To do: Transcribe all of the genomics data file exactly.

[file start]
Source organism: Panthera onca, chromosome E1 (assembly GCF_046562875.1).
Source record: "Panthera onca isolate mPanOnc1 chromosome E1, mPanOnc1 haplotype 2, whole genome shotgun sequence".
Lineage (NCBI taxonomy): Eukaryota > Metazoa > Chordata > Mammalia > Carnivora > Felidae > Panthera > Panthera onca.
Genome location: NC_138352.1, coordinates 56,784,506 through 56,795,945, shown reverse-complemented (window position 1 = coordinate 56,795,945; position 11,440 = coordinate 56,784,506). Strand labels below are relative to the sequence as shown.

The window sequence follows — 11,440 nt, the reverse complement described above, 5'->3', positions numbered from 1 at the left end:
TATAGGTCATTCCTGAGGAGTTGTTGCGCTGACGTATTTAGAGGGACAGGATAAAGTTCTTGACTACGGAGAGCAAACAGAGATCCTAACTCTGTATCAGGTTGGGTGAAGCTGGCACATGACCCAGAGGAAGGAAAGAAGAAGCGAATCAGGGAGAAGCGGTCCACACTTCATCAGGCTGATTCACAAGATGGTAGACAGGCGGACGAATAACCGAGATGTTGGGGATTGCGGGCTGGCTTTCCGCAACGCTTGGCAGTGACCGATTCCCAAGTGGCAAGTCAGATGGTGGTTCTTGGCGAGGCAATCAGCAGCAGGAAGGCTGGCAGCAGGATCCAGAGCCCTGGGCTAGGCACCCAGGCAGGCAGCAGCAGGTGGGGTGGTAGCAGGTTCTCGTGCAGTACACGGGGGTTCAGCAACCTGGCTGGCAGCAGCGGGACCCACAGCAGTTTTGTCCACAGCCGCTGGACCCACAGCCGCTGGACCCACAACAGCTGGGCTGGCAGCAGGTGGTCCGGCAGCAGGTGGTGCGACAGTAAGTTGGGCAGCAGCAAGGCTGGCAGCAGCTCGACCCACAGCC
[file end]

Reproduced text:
Source organism: Panthera onca, chromosome E1 (assembly GCF_046562875.1).
Source record: "Panthera onca isolate mPanOnc1 chromosome E1, mPanOnc1 haplotype 2, whole genome shotgun sequence".
Lineage (NCBI taxonomy): Eukaryota > Metazoa > Chordata > Mammalia > Carnivora > Felidae > Panthera > Panthera onca.
Genome location: NC_138352.1, coordinates 56,784,506 through 56,795,945, shown reverse-complemented (window position 1 = coordinate 56,795,945; position 11,440 = coordinate 56,784,506). Strand labels below are relative to the sequence as shown.

The window sequence follows — 11,440 nt, the reverse complement described above, 5'->3', positions numbered from 1 at the left end:
TATAGGTCATTCCTGAGGAGTTGTTGCGCTGACGTATTTAGAGGGACAGGATAAAGTTCTTGACTACGGAGAGCAAACAGAGATCCTAACTCTGTATCAGGTTGGGTGAAGCTGGCACATGACCCAGAGGAAGGAAAGAAGAAGCGAATCAGGGAGAAGCGGTCCACACTTCATCAGGCTGATTCACAAGATGGTAGACAGGCGGACGAATAACCGAGATGTTGGGGATTGCGGGCTGGCTTTCCGCAACGCTTGGCAGTGACCGATTCCCAAGTGGCAAGTCAGATGGTGGTTCTTGGCGAGGCAATCAGCAGCAGGAAGGCTGGCAGCAGGATCCAGAGCCCTGGGCTAGGCACCCAGGCAGGCAGCAGCAGGTGGGGTGGTAGCAGGTTCTCGTGCAGTACACGGGGGTTCAGCAACCTGGCTGGCAGCAGCGGGACCCACAGCAGTTTTGTCCACAGCCGCTGGACCCACAGCCGCTGGACCCACAACAGCTGGGCTGGCAGCAGGTGGTCCGGCAGCAGGTGGTGCGACAGTAAGTTGGGCAGCAGCAAGGCTGGCAGCAGCTCGACCCACAGCC